After only a few hours of sleep and with a "hatchet in my forehead" the journey back to advanced base camp (a natural cave with a well crafted Italian laid rock floor) worked me badly. That night, another 3-hours of sleep led to a 2:30am wakeup call of melting snow, macking oatmeal and slurping black tea. On this ascent I roped up with a badass Colombian alpinist named Sebastian Munoz for a rapid ascent of the 2,000-ft long "Bonington Route" on the gargantuan Central Tower of Paine –solid crack systems through steep flanks of red granite leading to a circuitous traverse of fractured gendarmes, snow slopes and a short lived summit party of a high-five and a "que buneo hermano", before beginning the next half of the climb, getting the f&%k down. At dusk, feet soaked, toes numb, hands battered and bloodied we slumped atop a sloping boulder wedged amongst millions in the moraine at the base of the last two-thousand foot snow couloir, my mind reeling from a "timmyo style" festival of 5-days of rock&roll to rock to rock&roll to rock. I wanted water, food and cryogenics.
Now it's off to meet James Q Martin and company for a descent of the Rio Baker in order to capture the epic beauty and adventure of this ancient Aysen waterway. We are documenting the trip to aid the local NGOs in their efforts to prevent the river from being dammed. Thanks Osprey for the on-going support for my projects, climbing, music and my life. I am more afraid of not living than I am of dying, for the latter is a certainty and the former a call to action in all forms and to connection with people and the places they inhabit.
Professional DownHill Mountain Biker
Tracy Moseley is a Professional Downhill Mountain Biker racing for the Trek World Racing Team. She has been competing on the World Circuit for 11 years and in that time she has obtained 10 World Cup wins; she is the 2010 World Champion and 2006 World Cup DH Champion! 2011 is the first year that sees Osprey as one of Tracy's official sponsors- having just become champion at the Urge Cabo Verde Race in February we are very excited at the prospect of this partnership.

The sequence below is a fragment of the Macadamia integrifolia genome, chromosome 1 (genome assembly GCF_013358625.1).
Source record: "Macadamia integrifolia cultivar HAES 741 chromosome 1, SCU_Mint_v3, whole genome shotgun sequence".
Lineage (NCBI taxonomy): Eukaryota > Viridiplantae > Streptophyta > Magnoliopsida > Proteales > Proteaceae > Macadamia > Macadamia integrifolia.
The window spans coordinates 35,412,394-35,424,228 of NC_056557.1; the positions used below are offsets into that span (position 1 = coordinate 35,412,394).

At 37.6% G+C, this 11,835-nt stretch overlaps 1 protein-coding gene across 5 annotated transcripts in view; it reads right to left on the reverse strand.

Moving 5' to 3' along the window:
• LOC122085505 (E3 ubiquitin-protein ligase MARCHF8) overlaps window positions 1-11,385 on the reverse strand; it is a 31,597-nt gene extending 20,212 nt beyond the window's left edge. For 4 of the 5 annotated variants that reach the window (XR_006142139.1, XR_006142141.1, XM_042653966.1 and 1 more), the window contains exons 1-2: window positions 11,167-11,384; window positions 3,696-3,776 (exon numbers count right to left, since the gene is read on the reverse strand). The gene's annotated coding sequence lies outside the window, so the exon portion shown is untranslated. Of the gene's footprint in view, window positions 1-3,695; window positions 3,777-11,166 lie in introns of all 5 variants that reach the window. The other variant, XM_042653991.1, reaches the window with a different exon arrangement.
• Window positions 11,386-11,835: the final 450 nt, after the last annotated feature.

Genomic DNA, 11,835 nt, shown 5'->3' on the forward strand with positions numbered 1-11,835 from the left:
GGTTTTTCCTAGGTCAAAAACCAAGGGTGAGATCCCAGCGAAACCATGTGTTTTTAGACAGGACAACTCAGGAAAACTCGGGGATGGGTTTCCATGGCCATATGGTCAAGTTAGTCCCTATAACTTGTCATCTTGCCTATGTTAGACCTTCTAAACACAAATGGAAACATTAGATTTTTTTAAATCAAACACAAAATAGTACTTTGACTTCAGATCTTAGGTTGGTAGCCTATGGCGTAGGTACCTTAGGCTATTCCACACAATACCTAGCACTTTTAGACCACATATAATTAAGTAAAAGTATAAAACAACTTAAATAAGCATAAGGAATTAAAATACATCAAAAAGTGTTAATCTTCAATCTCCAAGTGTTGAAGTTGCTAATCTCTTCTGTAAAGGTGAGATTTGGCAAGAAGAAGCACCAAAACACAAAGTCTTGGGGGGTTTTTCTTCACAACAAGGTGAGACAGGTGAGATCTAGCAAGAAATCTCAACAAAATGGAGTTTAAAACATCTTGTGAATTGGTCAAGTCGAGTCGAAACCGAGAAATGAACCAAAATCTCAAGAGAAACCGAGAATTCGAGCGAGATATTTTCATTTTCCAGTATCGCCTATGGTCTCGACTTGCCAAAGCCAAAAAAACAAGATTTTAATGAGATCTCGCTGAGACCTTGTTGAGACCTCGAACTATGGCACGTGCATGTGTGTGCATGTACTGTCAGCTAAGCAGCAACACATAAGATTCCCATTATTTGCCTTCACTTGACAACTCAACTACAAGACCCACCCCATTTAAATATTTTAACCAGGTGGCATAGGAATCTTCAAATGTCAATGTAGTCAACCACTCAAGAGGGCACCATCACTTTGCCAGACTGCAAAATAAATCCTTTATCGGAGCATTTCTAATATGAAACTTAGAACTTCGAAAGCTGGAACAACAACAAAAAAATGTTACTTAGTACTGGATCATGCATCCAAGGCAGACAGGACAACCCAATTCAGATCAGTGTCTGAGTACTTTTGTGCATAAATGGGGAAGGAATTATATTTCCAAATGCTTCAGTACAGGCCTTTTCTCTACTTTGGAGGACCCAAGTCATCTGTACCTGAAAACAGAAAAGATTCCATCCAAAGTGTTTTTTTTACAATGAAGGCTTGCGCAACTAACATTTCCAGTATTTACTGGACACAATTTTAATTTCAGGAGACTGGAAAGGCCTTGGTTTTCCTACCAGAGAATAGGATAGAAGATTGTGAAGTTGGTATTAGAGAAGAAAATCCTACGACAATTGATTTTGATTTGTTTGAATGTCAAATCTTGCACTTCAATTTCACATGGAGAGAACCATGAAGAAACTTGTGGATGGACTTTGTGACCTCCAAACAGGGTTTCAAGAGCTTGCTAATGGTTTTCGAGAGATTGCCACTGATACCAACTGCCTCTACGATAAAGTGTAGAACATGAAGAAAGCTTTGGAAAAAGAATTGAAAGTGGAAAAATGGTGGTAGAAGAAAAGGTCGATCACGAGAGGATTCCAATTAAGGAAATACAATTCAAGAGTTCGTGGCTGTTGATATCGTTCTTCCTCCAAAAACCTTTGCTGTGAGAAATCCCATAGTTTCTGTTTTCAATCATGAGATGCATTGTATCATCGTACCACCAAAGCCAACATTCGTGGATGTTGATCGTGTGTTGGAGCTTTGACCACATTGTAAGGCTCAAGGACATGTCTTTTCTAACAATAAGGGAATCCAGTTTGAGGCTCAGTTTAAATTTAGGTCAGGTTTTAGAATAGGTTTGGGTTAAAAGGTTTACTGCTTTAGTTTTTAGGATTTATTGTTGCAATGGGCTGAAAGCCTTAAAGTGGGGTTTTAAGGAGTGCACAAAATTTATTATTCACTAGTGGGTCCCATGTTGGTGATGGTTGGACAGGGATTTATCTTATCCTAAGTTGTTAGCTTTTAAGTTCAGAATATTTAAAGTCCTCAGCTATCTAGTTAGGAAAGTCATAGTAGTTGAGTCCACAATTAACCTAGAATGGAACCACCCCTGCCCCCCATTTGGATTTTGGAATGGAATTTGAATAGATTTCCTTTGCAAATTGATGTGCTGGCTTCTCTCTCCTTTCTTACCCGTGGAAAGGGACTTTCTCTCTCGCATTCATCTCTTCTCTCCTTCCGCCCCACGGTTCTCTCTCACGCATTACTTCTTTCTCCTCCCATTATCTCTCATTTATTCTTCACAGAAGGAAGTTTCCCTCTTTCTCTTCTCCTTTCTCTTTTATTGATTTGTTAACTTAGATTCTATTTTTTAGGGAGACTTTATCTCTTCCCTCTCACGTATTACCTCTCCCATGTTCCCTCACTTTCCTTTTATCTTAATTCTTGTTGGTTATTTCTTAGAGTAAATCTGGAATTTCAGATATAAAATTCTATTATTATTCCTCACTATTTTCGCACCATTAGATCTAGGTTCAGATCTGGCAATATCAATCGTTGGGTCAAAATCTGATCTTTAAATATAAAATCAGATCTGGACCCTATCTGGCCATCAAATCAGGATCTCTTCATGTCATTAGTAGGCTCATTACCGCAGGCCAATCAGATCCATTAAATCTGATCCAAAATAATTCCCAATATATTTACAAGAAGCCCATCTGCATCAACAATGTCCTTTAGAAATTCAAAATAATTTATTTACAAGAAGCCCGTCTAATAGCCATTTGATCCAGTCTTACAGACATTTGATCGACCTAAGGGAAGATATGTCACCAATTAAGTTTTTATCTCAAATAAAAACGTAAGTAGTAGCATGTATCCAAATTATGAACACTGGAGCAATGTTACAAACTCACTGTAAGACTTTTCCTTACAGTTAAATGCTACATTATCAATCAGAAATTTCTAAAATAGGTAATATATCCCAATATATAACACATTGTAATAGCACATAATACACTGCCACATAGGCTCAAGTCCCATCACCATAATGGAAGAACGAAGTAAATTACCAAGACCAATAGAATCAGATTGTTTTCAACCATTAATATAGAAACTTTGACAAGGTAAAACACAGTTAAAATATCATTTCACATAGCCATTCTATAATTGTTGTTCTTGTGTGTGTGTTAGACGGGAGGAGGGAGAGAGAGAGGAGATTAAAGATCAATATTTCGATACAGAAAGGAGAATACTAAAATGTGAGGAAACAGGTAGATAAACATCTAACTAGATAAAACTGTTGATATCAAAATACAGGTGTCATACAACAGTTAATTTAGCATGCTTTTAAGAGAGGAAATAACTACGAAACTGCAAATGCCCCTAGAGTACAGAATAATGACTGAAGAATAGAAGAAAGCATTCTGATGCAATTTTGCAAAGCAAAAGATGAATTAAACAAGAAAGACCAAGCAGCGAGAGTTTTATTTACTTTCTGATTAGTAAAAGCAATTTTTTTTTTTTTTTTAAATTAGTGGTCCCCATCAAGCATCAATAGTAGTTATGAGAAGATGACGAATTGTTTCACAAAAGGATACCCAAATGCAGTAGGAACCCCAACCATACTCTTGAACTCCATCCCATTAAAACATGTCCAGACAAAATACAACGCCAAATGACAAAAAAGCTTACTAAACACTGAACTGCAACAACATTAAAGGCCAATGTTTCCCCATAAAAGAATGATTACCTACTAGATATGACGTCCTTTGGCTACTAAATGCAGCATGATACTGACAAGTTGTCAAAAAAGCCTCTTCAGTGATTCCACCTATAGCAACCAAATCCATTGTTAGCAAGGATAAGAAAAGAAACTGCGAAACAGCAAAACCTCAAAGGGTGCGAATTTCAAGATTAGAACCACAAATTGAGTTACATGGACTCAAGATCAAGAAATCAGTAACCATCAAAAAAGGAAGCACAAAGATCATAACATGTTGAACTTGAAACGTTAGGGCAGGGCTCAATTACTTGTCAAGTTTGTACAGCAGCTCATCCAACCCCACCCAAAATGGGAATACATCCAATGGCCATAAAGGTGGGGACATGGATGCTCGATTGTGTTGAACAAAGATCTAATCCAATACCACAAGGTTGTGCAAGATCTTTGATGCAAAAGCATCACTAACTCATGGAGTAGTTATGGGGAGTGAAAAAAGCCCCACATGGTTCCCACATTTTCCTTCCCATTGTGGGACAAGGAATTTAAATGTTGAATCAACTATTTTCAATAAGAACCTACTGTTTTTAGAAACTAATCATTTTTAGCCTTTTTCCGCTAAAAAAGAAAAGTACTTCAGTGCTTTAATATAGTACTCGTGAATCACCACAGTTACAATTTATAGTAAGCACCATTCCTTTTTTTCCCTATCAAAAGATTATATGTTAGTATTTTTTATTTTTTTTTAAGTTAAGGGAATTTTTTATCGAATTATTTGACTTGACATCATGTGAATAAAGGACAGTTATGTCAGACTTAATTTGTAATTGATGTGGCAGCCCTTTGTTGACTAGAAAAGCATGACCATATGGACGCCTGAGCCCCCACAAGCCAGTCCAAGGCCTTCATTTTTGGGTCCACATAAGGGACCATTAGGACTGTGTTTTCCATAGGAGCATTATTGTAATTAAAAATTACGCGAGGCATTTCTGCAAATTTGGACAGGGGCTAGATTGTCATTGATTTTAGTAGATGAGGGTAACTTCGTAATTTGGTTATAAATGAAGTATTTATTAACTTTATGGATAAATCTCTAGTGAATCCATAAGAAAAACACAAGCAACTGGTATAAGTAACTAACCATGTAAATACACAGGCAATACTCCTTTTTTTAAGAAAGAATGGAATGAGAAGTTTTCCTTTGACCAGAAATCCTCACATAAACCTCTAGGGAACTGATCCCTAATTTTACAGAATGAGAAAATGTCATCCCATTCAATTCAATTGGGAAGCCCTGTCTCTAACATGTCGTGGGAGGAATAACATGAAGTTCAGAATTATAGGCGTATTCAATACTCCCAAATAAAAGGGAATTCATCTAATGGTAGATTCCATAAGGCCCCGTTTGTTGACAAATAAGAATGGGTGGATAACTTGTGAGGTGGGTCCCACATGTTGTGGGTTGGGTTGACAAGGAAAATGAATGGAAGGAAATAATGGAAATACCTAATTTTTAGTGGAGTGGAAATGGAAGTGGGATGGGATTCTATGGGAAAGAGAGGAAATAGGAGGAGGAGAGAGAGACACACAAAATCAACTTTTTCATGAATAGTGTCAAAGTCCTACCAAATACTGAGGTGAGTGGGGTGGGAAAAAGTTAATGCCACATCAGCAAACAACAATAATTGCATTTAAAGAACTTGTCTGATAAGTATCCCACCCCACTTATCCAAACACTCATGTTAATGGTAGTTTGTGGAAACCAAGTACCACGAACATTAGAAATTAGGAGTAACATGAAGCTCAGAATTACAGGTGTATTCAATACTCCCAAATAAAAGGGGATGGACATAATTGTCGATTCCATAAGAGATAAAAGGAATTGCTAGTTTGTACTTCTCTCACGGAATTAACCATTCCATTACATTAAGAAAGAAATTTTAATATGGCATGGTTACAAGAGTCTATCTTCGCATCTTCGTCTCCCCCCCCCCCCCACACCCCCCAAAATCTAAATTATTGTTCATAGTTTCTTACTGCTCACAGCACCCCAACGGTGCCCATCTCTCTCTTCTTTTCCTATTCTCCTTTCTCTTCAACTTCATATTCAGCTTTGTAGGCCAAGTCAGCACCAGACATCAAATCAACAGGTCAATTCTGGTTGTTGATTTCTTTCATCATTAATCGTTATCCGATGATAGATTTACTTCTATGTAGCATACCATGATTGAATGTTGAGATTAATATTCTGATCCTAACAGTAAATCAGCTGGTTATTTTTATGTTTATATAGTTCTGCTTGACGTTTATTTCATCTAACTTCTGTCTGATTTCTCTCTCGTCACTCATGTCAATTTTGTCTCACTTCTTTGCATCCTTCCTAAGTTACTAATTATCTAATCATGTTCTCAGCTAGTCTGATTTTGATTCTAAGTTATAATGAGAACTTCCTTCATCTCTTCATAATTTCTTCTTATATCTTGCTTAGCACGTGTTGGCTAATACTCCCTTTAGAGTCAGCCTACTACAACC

Born in 1979, Tracy (nickname Mo) was a keen dog trainer before mountain biking really took off for her in 1993 when she entered her first xc race- although she suffered badly afterwards! Un-deterred, Tracy started downhill riding in 1994 and won the National Championship for her age category. However, not having a licence meant she couldn't take the title. So in 1995 it was Helen Mortimer, the most successful female rider at the time, who spurred Tracy on by offering her a bike and kit that she had previously used and thus Tracy's first sponsorship began.
1996 saw Tracy join the Volvo Cannondale UK team where she raced all Nationals as a junior; she was also selected to race at the French National. In 1997 Tracy won her first silver medal at the Junior World Championships- which she admits she should have won. 1998 brought about her first win in a Senior National Title whilst also juggling university. She even found the time to race in a couple of World Cups!
Fast forward to 2001, Tracy begun racing full time for Kona Ford Focus- her first opportunity to race all of the world cups. An amazing experience and gradually the results began to happen! After a string of 6th places and finish line crashes, she finally managed to get on the elusive world cup podium. 3rd at Vancouver and 2nd at Durango and Kaprun.
The next few years saw Tracy reaching 3rd overall in the World Cup Series in 2003- her most successful year to date! Although in 2004 after another great year winning the Maxxis Series, Tracy crashed and dis-located her shoulder meaning she had to finish that year prematurely. It was a long winter of rehabilitation for her shoulder with hours spent at the physio, massage and gym to get it right. By February though, she was back on her downhill bike! One of the biggest highlights of 2005 had to be another victory at the home world cup in Fort William. She also found time to fit in some Maxxis cup races and managed to clinch the overall again and remain injury free!
In 2006 Tracy managed to take wins at the first 3 world cups! She managed to maintain form and finished in the top 3 all year and it eventually gave her enough points to win her first ever Overall World Cup Title. Having been so close over the past few seasons it was a great feeling to finally bring the title home to the UK! Once again the highlight of the year for Tracy was winning the Fort William World Cup in front of that amazing crowd. In 2007- nationally Tracy rode well, winning both rounds she entered and taking the British National Title for the 5th time. However her goal to win the World Championships in Fort William again was dashed after she had to settle for 4th place- her biggest disappointment in her career so far.